CHICAGO (Baseball StL) -- There is something ghastly about watching the St. Louis Cardinals play the Chicago Cubs at Wrigley Field akin to watching the prom queen dance with Quasimodo in a fetid alley.
Busch Stadium is a modern, clean facility with excellent views of the playing field, wide inner corridors, easy access to vendors, large restrooms, plentiful parking and compelling views of a vibrant downtown.
The Busch Stadium field announcer unashamedly welcomes fans to “Baseball Heaven.” Ushers smile, vendors have a full set of teeth, and the field is immaculate.
If Busch is baseball heaven, then Wrigley Field is that other place, a sort of baseball hell where fans can purchase a ticket only to find their seat obstructed by a support beam, or located so far under the upper deck that fly balls are not visible, like watching the game from a tunnel. So distant is the upper deck, the game is just a rumor.
For years, Chicago has conned the baseball world into believing Wrigley Field preserved the tradition of baseball; that it is the seminal stadium from which the popularity of baseball grew. Nostalgia is pushed on fans, many of whom paid $25-$50 to park in a near-by resident’s garage or the ever popular convent parking lot where nuns finger $20 bills with the dexterity of a bookie.
By June, the brick outfield wall is covered with leafy vines into which batted balls often disappear for ground rule doubles. So quaint is this lost dimension into which baseballs vanish that a local commercial features a former Cub player “finding” other lost items in the vines, including former Cub Andre Dawson who is pulled free, asking “What year is it?”
So rabid were Cubs fans, they wanted you to believe, that when an opposing player hit a home run, fans tossed the ball back onto the field in disgust, willing to forfeit a treasured souvenir in a show of solidarity with their team. What the world doesn’t know is that most of the outfield fans carry a beat up K mart baseball with them, which they substitute for the cherished home run ball when re-depositing it onto the field.
The manually operated scoreboard is either a heart-warming throwback to simpler times or purely Luddite. Inside the ancient cavern sits an actual human being who climbs up on a platform to the corresponding game and manually posts the score. The Cubs game itself is done inning-by-inning, with hits and errors dutifully recorded with hand-posted numerals. Only the count, batter number and outs are done electronically.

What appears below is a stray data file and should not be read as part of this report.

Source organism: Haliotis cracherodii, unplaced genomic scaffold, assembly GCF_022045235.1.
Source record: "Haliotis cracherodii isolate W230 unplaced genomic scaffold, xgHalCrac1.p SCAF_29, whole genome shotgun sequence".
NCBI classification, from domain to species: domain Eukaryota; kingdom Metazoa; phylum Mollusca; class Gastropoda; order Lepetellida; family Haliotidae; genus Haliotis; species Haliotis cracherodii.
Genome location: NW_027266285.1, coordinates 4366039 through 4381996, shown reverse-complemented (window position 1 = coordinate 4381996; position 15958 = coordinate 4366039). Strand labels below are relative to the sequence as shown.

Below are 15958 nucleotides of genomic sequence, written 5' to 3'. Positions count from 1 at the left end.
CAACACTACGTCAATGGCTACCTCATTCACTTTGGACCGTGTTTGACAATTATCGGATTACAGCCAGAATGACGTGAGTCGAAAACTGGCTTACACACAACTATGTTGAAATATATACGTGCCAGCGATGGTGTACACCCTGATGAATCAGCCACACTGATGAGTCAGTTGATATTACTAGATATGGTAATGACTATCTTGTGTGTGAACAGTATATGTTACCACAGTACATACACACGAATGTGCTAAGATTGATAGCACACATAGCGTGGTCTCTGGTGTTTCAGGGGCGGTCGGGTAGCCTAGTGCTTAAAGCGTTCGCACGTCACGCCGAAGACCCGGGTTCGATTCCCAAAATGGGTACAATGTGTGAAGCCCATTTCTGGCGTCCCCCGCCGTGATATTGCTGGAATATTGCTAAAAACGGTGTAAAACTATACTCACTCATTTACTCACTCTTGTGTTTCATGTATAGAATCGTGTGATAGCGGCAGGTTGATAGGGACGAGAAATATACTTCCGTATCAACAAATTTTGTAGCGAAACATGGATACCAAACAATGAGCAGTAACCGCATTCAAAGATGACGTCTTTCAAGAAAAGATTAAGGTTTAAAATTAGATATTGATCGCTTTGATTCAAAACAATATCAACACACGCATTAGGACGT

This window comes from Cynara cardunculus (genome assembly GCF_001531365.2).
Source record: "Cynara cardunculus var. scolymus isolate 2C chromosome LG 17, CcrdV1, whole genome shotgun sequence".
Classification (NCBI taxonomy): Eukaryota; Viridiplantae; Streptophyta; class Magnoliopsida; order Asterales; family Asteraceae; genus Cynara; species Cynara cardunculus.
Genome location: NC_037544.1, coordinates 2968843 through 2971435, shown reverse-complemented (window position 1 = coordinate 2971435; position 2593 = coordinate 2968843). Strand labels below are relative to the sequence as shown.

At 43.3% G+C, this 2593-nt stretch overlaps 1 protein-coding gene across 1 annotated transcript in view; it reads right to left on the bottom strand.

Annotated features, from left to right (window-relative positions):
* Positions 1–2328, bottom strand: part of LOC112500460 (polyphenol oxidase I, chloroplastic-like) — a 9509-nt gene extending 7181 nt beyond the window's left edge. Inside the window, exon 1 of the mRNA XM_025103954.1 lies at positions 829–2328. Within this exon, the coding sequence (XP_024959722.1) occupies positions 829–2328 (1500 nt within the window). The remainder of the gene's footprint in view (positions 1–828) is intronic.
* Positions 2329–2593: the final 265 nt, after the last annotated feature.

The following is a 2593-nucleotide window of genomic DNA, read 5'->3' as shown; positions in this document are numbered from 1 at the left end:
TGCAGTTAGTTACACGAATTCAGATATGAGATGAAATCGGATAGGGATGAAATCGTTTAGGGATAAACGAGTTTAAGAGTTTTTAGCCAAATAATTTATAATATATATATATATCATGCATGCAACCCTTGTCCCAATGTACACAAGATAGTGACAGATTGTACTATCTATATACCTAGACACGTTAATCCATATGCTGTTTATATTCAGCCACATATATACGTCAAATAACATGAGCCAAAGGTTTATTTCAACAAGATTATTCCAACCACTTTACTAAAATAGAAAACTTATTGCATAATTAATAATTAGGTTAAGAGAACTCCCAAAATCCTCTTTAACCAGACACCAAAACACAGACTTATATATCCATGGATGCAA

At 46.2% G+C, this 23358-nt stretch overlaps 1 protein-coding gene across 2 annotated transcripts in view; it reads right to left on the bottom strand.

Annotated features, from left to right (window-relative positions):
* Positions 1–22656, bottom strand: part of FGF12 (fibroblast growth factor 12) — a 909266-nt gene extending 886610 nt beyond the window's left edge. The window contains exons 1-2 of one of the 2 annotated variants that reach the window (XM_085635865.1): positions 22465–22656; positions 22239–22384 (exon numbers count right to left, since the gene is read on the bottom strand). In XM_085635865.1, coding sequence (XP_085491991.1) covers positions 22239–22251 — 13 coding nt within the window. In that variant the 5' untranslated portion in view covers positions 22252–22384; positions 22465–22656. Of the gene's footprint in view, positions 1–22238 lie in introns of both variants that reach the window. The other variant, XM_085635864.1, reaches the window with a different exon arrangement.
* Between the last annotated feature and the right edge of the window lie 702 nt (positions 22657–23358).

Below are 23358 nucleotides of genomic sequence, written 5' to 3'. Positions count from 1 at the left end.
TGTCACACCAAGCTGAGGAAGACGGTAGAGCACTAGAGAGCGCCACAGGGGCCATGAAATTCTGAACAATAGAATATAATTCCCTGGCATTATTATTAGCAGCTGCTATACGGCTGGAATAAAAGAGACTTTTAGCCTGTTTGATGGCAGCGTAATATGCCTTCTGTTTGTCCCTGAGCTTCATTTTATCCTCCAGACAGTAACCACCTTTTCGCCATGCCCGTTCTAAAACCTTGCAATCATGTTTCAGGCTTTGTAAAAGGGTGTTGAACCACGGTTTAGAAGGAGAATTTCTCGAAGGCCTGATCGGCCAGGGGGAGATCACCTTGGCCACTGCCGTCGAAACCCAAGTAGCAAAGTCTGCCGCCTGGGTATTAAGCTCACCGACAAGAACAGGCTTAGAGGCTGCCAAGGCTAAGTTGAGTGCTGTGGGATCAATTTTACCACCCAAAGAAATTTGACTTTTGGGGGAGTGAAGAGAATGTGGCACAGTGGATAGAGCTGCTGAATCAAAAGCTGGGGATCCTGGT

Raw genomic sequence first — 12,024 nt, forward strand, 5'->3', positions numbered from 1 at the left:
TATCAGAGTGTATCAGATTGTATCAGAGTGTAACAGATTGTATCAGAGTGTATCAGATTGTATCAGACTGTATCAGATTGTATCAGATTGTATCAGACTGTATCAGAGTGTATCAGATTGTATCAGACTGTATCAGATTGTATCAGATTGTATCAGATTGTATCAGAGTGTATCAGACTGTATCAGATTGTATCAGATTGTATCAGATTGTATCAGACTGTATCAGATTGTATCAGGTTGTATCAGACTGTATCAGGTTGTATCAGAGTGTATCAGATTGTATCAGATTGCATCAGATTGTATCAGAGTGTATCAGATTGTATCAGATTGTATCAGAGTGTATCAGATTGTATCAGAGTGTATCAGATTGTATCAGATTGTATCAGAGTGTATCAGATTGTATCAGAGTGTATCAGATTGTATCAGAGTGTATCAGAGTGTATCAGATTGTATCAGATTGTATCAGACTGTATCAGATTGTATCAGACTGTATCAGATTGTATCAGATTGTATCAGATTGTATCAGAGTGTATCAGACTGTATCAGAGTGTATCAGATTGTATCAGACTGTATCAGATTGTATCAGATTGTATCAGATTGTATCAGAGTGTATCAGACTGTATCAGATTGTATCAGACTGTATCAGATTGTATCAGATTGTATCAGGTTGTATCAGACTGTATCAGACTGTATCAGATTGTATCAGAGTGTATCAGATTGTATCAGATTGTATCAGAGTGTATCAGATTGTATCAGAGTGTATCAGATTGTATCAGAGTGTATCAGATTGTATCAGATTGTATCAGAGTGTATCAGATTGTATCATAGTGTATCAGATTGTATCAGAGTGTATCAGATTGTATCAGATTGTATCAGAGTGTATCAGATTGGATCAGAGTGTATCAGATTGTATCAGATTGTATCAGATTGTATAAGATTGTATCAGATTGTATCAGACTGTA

While some teams use their scoreboards for disseminating information about local groups in attendance, contests, features, replays, etc. Wrigley Field’s scoreboard is Spartan, offering the score and little else, thus forcing fans to pay attention to what is occurring on the field, a grisly affair the past several seasons.
Perhaps the most curious aspect of Wrigley Field are the freeloaders who squat on various neighboring rooftops in seats only marginally less distant than Voyager II. They don’t just pilfer the game as they once did, years ago, when they put out a few lawn chairs and watched a couple of innings from across the street. Building owners have erected stadium seating – large metal bleachers onto which dozens of people sit, often paying large sums of money to sit across the street, at least 200 feet further than the farthest outfield seat. Literally hundreds of fans cram into these steep bleachers in full view of fire inspectors and building code enforcement, convinced that they are enjoying a unique experience.
The worst seat at Busch Stadium is a field box compared to these, yet they are more coveted that the handful of decent seats inside Wrigley itself.
They have another tradition, that of singing “Take Me Out to the Ballgame” in the 7th inning, led off-key by some minor celebrity dragged in to aver his undying allegiance to a team whose moniker is “The Lovable Losers.”
And they are, in more ways than one.